All of this is framed by an odd bit in a room (which I am convinced is somewhere in the ghost town) with a couple of paintings and a dresser with a clock and three figurines on it. The figurines are of the butcher, the baker, the candlestick maker. The opening is a shot of a painting of a ship on a windswept sea. Then, we see the figurines and then the clock, which strikes midnight. The sound of something being sliced through is heard and two things drop. We pan back and see the baker and candlestick maker have lost their heads. The eyes of the butcher turn, fast to the camera.

I know the rhyme. These three men were in a tub getting up to something. No one quite knows why they were there. Something dirty, something wicked. The butcher here seems to silence the other two. But, they’re not meant to be on a whaling type-ship, are they? They’re in a tub or a small rowboat. The ending moments don’t really help either.

We see that the clock is at midnight. The butcher loses his head. We pan up to see the portrait of an African American gentleman who I believe is the captain. The camera fades to the date in the corner: 1851. So, the killer is the ghost of the captain inhabiting the ghost town. It kills anyone who enters there. Woody Strode is his first mate. His rambling tale is an apology for the Captain’s behavior. And, in the end, he stops the killing and the butcher dies.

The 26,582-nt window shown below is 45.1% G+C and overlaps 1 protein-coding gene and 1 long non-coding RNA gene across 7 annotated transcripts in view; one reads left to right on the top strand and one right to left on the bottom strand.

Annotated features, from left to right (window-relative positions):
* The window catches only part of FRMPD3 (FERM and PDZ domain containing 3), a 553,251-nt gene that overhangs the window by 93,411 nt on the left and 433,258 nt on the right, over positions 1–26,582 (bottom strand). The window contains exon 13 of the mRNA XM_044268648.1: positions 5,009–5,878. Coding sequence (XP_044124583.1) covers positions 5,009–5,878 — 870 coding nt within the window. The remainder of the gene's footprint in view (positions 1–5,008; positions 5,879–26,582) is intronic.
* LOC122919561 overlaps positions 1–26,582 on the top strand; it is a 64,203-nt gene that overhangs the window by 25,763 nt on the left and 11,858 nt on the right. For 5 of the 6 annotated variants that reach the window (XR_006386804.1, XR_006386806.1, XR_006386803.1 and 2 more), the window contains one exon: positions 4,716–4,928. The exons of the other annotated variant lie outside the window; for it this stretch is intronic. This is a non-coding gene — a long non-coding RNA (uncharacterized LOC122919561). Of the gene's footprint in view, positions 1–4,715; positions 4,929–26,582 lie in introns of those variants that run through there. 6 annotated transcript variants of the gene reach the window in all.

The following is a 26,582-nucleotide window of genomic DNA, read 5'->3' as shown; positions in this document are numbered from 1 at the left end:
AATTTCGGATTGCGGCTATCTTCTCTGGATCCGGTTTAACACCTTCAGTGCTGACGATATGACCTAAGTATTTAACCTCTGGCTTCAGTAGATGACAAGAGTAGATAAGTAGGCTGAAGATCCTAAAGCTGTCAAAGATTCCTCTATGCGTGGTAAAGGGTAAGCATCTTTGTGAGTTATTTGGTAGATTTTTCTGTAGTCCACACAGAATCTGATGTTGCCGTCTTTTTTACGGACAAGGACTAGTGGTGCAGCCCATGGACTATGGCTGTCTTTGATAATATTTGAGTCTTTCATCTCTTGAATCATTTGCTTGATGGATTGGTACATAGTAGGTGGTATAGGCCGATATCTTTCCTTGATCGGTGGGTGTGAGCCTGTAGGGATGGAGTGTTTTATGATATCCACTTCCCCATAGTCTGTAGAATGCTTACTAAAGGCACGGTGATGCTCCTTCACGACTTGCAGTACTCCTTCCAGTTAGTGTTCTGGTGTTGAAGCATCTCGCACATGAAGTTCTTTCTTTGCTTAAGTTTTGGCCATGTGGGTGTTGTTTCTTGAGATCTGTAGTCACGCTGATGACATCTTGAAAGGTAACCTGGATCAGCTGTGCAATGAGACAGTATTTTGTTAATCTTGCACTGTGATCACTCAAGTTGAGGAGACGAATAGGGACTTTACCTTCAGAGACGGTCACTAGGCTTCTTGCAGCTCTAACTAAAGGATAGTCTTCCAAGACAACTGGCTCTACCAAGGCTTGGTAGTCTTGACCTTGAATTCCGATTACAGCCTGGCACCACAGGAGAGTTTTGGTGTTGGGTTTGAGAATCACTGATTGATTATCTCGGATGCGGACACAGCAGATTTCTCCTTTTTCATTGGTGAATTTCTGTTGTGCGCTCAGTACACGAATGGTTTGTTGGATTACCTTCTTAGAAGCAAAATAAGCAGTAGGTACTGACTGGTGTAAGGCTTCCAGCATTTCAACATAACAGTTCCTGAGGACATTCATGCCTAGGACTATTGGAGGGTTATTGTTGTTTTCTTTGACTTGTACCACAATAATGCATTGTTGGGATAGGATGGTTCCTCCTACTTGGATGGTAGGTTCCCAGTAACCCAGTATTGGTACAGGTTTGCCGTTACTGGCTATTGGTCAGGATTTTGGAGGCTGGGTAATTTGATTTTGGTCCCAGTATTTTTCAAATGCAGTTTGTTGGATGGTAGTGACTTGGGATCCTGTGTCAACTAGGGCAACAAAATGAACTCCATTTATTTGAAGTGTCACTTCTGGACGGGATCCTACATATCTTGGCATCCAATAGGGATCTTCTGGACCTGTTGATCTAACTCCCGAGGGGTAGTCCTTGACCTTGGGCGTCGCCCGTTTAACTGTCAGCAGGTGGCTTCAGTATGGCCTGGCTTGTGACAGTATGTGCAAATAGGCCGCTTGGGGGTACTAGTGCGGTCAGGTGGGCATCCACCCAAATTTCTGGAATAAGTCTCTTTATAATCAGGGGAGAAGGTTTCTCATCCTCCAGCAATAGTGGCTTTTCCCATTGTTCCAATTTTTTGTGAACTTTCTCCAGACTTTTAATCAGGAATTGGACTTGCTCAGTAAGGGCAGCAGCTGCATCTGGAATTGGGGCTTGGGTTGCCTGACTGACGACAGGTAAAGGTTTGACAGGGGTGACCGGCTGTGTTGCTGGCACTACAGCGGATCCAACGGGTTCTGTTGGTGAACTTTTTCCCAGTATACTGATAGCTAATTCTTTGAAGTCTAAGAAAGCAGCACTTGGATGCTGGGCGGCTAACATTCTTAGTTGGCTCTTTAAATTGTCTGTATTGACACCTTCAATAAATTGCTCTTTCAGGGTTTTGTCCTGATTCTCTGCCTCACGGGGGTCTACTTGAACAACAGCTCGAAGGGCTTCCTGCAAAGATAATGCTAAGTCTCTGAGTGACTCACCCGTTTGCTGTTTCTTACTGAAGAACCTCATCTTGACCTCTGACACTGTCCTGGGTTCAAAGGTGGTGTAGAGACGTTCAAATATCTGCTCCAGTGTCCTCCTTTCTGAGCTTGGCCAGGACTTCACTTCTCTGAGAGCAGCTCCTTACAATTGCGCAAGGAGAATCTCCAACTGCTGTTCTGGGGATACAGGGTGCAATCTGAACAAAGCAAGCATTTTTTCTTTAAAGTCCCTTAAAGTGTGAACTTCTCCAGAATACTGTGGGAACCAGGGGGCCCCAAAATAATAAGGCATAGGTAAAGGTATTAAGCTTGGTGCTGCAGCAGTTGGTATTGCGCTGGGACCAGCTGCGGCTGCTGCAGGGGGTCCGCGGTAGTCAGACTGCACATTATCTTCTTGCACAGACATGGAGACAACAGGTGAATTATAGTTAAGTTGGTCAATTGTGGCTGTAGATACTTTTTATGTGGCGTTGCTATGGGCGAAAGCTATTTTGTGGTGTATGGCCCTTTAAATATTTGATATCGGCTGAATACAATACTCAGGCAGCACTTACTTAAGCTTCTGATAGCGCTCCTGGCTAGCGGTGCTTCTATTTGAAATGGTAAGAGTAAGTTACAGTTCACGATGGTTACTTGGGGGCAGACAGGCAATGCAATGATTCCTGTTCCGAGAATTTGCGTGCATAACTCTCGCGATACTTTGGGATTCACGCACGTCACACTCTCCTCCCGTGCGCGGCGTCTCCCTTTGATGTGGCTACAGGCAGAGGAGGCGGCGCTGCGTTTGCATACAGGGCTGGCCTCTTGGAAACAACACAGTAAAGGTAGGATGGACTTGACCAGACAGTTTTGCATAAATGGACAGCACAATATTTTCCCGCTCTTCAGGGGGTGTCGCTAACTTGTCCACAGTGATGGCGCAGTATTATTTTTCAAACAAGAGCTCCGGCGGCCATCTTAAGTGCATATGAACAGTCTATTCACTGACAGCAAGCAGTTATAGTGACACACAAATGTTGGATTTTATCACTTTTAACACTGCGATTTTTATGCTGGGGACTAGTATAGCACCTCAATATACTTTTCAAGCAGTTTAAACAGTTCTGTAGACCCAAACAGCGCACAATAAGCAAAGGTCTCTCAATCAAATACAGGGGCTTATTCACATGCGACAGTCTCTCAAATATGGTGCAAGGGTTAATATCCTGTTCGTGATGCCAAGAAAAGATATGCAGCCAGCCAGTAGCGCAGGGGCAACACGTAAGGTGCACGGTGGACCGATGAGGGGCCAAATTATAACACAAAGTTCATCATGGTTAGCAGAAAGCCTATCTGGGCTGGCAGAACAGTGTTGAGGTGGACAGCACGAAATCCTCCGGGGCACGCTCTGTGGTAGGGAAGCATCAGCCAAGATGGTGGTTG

Does that sound right? Because that is not completely from the movie. I’m extrapolating a bit. I’m wondering if the killer is invisible. That would explain why we never ever see it but we see cleavers, scythes and axes lifted slowly off of walls. Maybe that’s how it is able to so easily get everywhere. People turn and see a cleaver floating through the air and then it whacks them! Who are the baker and the candlestick maker then? The Company Men? Is it a black revenging themselves on white thing? Why these people? What crime could Alvy Moore have committed? And, why is a Captain from the 1850s inhabiting an old ghost town street somewhere on the West Coast, nowhere near the ocean? Doesn’t it seem an odd spot? Shouldn’t he be haunting a wharf in New England?

I’ve watched this film about twenty times. Every time I do I get a little bit closer to what I think is going on but I never quite hit it. Sometimes when I get to the end of one viewing I forget what I learned the previous time. For me, that’s all part of the fun. But, there is more to the film’s appeal than unexplainable motives. There is the whole atmosphere, the style, the odd cast and the general overall creepiness of the whole affair.